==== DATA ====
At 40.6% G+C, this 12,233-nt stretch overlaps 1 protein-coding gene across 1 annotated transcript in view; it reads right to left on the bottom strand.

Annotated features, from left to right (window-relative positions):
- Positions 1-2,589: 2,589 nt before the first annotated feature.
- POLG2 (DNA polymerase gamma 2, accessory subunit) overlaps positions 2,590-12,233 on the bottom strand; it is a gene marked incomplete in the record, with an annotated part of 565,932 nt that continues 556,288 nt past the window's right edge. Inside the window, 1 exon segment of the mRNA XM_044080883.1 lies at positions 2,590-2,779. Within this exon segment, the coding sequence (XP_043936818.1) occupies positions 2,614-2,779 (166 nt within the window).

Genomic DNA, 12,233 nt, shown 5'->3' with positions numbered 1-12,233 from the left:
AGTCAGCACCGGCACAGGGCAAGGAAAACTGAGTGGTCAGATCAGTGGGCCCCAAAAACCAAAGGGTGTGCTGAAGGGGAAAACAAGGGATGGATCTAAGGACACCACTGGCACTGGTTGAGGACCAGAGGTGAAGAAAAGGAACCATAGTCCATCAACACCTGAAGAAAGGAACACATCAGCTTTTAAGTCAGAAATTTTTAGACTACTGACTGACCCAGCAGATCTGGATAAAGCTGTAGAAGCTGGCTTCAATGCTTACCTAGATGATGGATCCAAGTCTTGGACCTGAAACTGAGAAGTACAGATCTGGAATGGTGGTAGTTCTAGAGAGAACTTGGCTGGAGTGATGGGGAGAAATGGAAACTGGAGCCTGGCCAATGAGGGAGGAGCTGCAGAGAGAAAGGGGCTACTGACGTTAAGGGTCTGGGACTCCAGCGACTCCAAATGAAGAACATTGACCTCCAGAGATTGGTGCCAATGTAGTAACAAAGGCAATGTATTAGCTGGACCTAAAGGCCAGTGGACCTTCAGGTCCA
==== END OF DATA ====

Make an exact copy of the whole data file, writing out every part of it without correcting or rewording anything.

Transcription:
At 40.6% G+C, this 12,233-nt stretch overlaps 1 protein-coding gene across 1 annotated transcript in view; it reads right to left on the bottom strand.

Annotated features, from left to right (window-relative positions):
- Positions 1-2,589: 2,589 nt before the first annotated feature.
- POLG2 (DNA polymerase gamma 2, accessory subunit) overlaps positions 2,590-12,233 on the bottom strand; it is a gene marked incomplete in the record, with an annotated part of 565,932 nt that continues 556,288 nt past the window's right edge. Inside the window, 1 exon segment of the mRNA XM_044080883.1 lies at positions 2,590-2,779. Within this exon segment, the coding sequence (XP_043936818.1) occupies positions 2,614-2,779 (166 nt within the window).

Genomic DNA, 12,233 nt, shown 5'->3' with positions numbered 1-12,233 from the left:
AGTCAGCACCGGCACAGGGCAAGGAAAACTGAGTGGTCAGATCAGTGGGCCCCAAAAACCAAAGGGTGTGCTGAAGGGGAAAACAAGGGATGGATCTAAGGACACCACTGGCACTGGTTGAGGACCAGAGGTGAAGAAAAGGAACCATAGTCCATCAACACCTGAAGAAAGGAACACATCAGCTTTTAAGTCAGAAATTTTTAGACTACTGACTGACCCAGCAGATCTGGATAAAGCTGTAGAAGCTGGCTTCAATGCTTACCTAGATGATGGATCCAAGTCTTGGACCTGAAACTGAGAAGTACAGATCTGGAATGGTGGTAGTTCTAGAGAGAACTTGGCTGGAGTGATGGGGAGAAATGGAAACTGGAGCCTGGCCAATGAGGGAGGAGCTGCAGAGAGAAAGGGGCTACTGACGTTAAGGGTCTGGGACTCCAGCGACTCCAAATGAAGAACATTGACCTCCAGAGATTGGTGCCAATGTAGTAACAAAGGCAATGTATTAGCTGGACCTAAAGGCCAGTGGACCTTCAGGTCCA